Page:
Sunday, November 30, 2008

This week in military justice -- 30 November 2008 edition

This week at the Supreme Court: Two military cert petitions have been distributed for Friday's conference, the pro se IFP cert petition in Lucero v. United States, No. 08-7196, and the Air Force Appellate Defense Division's cert petition in Seawell v. United States, No. 08-588. Both appear headed for certain denial.

This week at CAAF:
CAAF will hear four oral arguments this week. On Tuesday, it will hear arguments in Brown v. United States, No. 08-0261/AR. CAAF's web site explains: "Granted issue questions whether the phrase 'with intent unlawfully to obtain an advantage, to wit: sexual relations,' in the specification of charge II states the offense of extortion in light of the provision in the Manual for Courts-Martial that provides that 'an intent to make a person do an act against that person's will is not, by itself, sufficient to constitute extortion.'"

Tuesday's second argument will be in United States v. McCracken, No. 08-0440/MC. The issues in McCracken are: "(1) whether the lower court erred by affirming a lesser-included offense based on a theory of criminality not presented by the Government at trial; and (2) whether the lower court erred in reassessing Appellant's sentence instead of remanding the case for a sentence rehearing."

On Wednesday, CAAF will hear argument in United States v. Gladue, No. 08-0452/AF. The issue there is "whether the lower court erred when it found that a provision in Appellant's pretrial agreement to 'waive all waivable motions' was an express waiver that bars Appellant from asserting any claims of multiplicity or multiplication of charges on appeal."

Wednesday's second argument will be in United States v. Rogers, No. 08-0518/AF. The issue in Rogers is "whether the military judge erred in denying Appellant's motion to suppress his hair test results."

This week at the CCAs: On Wednesday, the Navy-Marine Corps Court will hear en banc oral argument in United States v. Crotchett on these two issues:


WHETHER THE MILITARY JUDGE ERRED IN HOLDING THAT ARTICLE 120, UCMJ, IS UNCONSTITUTIONAL AS APPLIED BECAUSE, WHEN THE ACCUSED ASSERTS THE AFFIRMATIVE DEFENSE OF CONSENT, ARTICLES 120(c)(2), 120(r) and (t), AND R.C.M. 916, COMBINE TO IMPERMISSIBLY SHIFT THE BURDEN OF PROOF TO THE ACCUSED REGARDING THE SECOND ELEMENT OF THE OFFENSE OF AGGRAVATED SEXUAL ASSAULT.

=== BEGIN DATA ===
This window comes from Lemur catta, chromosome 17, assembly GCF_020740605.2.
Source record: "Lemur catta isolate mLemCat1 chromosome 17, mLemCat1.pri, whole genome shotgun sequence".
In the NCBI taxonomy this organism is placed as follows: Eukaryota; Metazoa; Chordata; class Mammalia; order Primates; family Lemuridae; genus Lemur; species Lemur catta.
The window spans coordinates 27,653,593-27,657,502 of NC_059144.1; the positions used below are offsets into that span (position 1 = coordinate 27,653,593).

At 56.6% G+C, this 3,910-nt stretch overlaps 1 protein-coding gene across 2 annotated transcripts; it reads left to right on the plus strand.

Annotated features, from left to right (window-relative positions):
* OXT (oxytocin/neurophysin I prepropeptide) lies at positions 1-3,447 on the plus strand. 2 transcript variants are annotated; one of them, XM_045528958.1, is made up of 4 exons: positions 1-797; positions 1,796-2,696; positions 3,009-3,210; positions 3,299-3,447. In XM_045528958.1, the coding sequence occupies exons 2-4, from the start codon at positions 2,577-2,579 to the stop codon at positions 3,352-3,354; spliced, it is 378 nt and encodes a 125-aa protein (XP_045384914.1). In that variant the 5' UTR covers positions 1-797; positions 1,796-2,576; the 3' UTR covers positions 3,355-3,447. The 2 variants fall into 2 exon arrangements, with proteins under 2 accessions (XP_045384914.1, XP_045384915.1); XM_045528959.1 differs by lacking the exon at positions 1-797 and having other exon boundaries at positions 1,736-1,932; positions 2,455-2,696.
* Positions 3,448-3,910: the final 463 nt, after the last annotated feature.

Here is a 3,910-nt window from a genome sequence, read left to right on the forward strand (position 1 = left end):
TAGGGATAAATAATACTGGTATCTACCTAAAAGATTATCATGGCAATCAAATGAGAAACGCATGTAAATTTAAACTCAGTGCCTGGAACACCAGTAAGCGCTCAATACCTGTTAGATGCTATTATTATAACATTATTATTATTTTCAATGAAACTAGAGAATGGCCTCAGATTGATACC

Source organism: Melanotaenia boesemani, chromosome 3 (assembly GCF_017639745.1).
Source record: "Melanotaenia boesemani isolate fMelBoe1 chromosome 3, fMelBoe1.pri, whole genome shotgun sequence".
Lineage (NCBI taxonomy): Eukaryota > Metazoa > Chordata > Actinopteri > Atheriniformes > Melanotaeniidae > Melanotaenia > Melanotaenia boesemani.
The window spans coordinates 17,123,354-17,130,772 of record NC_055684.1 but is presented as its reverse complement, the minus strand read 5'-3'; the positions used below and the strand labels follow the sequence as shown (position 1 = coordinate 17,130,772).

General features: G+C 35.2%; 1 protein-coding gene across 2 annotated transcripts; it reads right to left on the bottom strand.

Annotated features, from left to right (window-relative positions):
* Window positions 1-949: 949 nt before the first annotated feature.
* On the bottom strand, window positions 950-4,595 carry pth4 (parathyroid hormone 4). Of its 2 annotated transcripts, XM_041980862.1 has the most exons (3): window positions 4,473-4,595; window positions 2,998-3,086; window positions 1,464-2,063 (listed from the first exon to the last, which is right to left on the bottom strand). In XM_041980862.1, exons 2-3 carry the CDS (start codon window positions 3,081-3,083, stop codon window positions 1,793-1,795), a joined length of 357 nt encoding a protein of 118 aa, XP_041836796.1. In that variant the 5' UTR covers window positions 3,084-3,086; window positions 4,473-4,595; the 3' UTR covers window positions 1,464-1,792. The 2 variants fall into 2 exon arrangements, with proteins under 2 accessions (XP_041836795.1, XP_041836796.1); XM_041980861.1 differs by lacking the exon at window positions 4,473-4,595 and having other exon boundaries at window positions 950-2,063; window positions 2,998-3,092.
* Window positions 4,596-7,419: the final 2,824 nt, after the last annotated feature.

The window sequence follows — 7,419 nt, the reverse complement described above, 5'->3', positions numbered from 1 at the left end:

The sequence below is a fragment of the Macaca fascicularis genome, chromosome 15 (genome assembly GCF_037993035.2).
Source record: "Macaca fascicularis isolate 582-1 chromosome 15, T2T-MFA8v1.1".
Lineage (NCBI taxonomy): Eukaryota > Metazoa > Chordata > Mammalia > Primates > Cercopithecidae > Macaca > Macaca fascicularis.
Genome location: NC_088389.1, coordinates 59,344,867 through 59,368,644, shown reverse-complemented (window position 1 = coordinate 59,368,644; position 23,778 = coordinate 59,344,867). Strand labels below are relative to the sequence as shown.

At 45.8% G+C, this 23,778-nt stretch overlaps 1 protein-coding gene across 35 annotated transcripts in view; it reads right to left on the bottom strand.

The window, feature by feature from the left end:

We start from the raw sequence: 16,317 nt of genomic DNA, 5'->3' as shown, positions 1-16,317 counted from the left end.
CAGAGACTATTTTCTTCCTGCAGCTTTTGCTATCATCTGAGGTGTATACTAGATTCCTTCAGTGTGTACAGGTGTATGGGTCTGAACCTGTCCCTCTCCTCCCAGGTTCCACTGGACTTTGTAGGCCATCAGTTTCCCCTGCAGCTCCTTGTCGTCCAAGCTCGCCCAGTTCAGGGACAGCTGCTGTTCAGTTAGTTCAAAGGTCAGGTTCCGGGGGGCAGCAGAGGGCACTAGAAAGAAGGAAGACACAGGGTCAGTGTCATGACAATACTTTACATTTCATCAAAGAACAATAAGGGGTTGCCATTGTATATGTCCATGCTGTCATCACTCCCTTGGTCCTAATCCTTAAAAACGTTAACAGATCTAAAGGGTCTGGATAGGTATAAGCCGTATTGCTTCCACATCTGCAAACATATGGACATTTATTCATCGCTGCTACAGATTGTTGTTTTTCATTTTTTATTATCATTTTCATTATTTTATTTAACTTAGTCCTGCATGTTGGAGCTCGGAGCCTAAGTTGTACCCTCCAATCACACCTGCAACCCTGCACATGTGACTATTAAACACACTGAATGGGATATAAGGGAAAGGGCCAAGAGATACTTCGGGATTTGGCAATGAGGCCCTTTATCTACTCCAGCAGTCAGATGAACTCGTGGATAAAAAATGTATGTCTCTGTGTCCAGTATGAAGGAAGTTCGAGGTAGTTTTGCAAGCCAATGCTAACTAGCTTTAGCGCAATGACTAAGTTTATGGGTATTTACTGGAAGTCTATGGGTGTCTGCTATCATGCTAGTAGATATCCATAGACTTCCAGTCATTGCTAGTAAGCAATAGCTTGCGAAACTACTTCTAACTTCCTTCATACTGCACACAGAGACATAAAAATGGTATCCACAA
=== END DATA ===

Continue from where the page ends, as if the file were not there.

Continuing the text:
IN THE EVENT ARTICLES 120(c)(2), 120(r) and (t), AND R.C.M. 916, COMBINE TO IMPERMISSIBLY SHIFT THE BURDEN OF PROOF TO THE ACCUSED REGARDING THE SECOND ELEMENT OF THE OFFENSE OF AGGRAVATED SEXUAL ASSAULT, IS ARTICLE 120 SEVERABLE, SUCH THAT ONE OF MORE OF THE CITED SECTIONS MAY SURVIVE CONSTITUTIONAL SCRUTINY.
This week at the trial level: Evidence on the merits is expected to close tomorrow in the Martinez capital court-martial at Fort Bragg. Closing arguments are expected on Tuesday. If the members unanimously find Staff Sergeant Martinez guilty of at least one premeditated murder, then the case will proceed capitally on sentencing, where the authorized sentences will be death, confinement for life without eligibility for parole (LWOP), and confinement for life. If Staff Sergeant Martinez is found guilty of at least one premeditated murder but is not unanimously found guilty of either premeditated murder, then the authorized sentences will be LWOP and confinement for life. If he is not found guilty of both premeditated murders but is found guilty of an LIO or some other charge, then the case will proceed to sentencing with no mandatory minimum. And, of course, if he is found not guilty of all charges and specifications, then the case is over.

As always, please let us know if you're aware of other cases that should be included in our "This week in military justice" segment. You can reach us by e-mail at caaflog@caaflog.com.

7 comments:

Dew_Process said...

Seawell COULD be interesting - that's where Judge Ryan began her assault on the Court's jurisdiction: